The prime example of misinformation in the market generally surrounds the term “payment facilitator”. Any company, advisor, or sales individual selling a singular model of monetization, generally payment facilitation, should be highly scrutinized. Payment facilitation is one of multiple levels of payment monetization, and may be highly profitable in certain scenarios, but suggesting that any single monetization model is suitable for every ISV is simply irresponsible and wrong. Traditionally, ISVs have accomplished payment monetization through four generalized models (Referral Model, Retail ISO, Payment Facilitator, and Wholesale ISO). Each model varies in complexity and typically takes a stance on risk versus reward. As ISVs take on more risk and operational control, they command higher revenue splits with the processor/acquirer, thus increasing fiscal upside. In most instances, acquirers/processors pay ISVs residual payments or revenue splits variably tied to the net revenue earned by processors from the payment volume generated by the ISV’s client/user. The vast majority of ISVs receive some form of economic commission split as a form of compensation from its payment processing partners. The varying levels of risk and operational support and resources an ISV is willing to dedicate to such a partnership generally dictates the split an ISV will receive.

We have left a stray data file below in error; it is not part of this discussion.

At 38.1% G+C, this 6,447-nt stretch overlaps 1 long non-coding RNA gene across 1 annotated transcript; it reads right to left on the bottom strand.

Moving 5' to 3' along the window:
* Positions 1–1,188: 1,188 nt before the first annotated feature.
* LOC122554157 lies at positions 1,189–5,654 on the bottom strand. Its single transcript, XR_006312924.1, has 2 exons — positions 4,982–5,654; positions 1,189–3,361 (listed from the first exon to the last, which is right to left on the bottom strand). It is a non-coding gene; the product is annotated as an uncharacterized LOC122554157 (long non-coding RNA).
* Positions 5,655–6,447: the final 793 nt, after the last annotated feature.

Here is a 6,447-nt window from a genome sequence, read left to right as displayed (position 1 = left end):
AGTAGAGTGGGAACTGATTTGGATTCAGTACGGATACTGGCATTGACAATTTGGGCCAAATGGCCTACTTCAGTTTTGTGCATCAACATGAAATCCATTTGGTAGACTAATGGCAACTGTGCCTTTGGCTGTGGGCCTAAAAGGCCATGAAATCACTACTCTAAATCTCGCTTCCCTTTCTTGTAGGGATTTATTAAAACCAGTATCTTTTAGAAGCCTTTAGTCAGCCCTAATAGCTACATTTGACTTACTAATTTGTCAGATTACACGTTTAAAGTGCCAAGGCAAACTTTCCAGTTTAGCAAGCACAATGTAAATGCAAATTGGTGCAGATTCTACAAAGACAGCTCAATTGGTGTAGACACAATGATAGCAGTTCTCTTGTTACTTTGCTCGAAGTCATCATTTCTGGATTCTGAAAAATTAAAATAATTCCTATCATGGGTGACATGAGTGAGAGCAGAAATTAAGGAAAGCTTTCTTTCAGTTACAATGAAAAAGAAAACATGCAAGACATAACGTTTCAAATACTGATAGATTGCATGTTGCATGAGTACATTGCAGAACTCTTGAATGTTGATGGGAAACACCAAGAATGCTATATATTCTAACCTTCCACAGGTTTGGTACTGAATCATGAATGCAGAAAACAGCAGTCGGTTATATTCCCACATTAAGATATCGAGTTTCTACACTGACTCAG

To help illustrate the following, TSG has prepared a shareable infographic covering the four models of monetization and how they vary in complexity and level of risk vs reward. Click here to download.
Referral Model – The referral model is perhaps the most commonly executed model as it is the simplest to implement, but it is also the least lucrative. Under this model, an ISV will partner with an established merchant acquirer. Then, when a client of the software company wishes to accept payments through the platform, the ISV then refers them to the selected payment partner(s). If the referral is completed successfully, the ISV may receive a small flat success fee for referring business to their designated acquiring partner or a small percentage of the recurring revenue. Under this model there are very few regulatory requirements, liabilities, and close to no resource requirements on the side of the ISV. In some arrangements, the payment partner will have a designated representative or sales team dedicated to managing the referrals from the ISV.
Retail ISO – For ISVs looking for a bit more control of their client’s experience, becoming a registered retail ISO is a more attractive option, from a financial perspective. Similar to the previous model, the ISV will need to establish a relationship with an established merchant acquirer and sponsor bank. Under this model, the ISV may support some operational aspects of managing the merchant/client relationship, such as customer service, sales, boarding, and more. In taking on these additional responsibilities, the merchant acquiring partner will typically share a percentage of the processing revenue generated from volume flowing through the ISV’s platform. This model has drastically higher upside from the referral model, but also comes with increased responsibilities, resources, and infrastructure required.